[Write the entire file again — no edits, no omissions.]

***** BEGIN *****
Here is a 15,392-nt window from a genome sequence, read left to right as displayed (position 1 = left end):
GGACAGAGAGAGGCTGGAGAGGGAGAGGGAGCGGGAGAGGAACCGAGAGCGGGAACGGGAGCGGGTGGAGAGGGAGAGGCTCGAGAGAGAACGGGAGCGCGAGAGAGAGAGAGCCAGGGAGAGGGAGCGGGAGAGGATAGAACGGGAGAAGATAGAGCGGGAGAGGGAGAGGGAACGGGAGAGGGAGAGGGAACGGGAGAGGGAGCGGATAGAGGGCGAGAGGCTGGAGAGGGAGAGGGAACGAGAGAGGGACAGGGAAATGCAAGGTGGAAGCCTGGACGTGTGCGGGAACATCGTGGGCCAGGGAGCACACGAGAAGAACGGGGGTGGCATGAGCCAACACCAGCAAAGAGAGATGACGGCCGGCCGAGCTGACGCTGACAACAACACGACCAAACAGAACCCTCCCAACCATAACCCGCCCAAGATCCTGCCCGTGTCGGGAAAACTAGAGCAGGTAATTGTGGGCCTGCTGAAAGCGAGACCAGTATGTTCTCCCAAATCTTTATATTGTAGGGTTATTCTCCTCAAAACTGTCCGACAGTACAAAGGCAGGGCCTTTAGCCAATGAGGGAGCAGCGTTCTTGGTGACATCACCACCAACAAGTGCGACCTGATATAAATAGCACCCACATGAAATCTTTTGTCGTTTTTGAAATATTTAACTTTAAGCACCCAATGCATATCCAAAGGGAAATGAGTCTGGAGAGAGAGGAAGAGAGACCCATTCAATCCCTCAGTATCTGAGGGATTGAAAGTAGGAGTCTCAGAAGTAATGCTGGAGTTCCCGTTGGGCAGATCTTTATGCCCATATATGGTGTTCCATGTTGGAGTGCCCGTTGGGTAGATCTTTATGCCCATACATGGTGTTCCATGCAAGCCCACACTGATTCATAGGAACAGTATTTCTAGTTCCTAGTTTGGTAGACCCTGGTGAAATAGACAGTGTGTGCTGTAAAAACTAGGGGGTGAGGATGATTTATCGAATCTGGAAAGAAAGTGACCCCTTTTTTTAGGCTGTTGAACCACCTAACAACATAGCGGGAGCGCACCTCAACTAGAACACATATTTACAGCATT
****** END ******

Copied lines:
Here is a 15,392-nt window from a genome sequence, read left to right as displayed (position 1 = left end):
GGACAGAGAGAGGCTGGAGAGGGAGAGGGAGCGGGAGAGGAACCGAGAGCGGGAACGGGAGCGGGTGGAGAGGGAGAGGCTCGAGAGAGAACGGGAGCGCGAGAGAGAGAGAGCCAGGGAGAGGGAGCGGGAGAGGATAGAACGGGAGAAGATAGAGCGGGAGAGGGAGAGGGAACGGGAGAGGGAGAGGGAACGGGAGAGGGAGCGGATAGAGGGCGAGAGGCTGGAGAGGGAGAGGGAACGAGAGAGGGACAGGGAAATGCAAGGTGGAAGCCTGGACGTGTGCGGGAACATCGTGGGCCAGGGAGCACACGAGAAGAACGGGGGTGGCATGAGCCAACACCAGCAAAGAGAGATGACGGCCGGCCGAGCTGACGCTGACAACAACACGACCAAACAGAACCCTCCCAACCATAACCCGCCCAAGATCCTGCCCGTGTCGGGAAAACTAGAGCAGGTAATTGTGGGCCTGCTGAAAGCGAGACCAGTATGTTCTCCCAAATCTTTATATTGTAGGGTTATTCTCCTCAAAACTGTCCGACAGTACAAAGGCAGGGCCTTTAGCCAATGAGGGAGCAGCGTTCTTGGTGACATCACCACCAACAAGTGCGACCTGATATAAATAGCACCCACATGAAATCTTTTGTCGTTTTTGAAATATTTAACTTTAAGCACCCAATGCATATCCAAAGGGAAATGAGTCTGGAGAGAGAGGAAGAGAGACCCATTCAATCCCTCAGTATCTGAGGGATTGAAAGTAGGAGTCTCAGAAGTAATGCTGGAGTTCCCGTTGGGCAGATCTTTATGCCCATATATGGTGTTCCATGTTGGAGTGCCCGTTGGGTAGATCTTTATGCCCATACATGGTGTTCCATGCAAGCCCACACTGATTCATAGGAACAGTATTTCTAGTTCCTAGTTTGGTAGACCCTGGTGAAATAGACAGTGTGTGCTGTAAAAACTAGGGGGTGAGGATGATTTATCGAATCTGGAAAGAAAGTGACCCCTTTTTTTAGGCTGTTGAACCACCTAACAACATAGCGGGAGCGCACCTCAACTAGAACACATATTTACAGCATT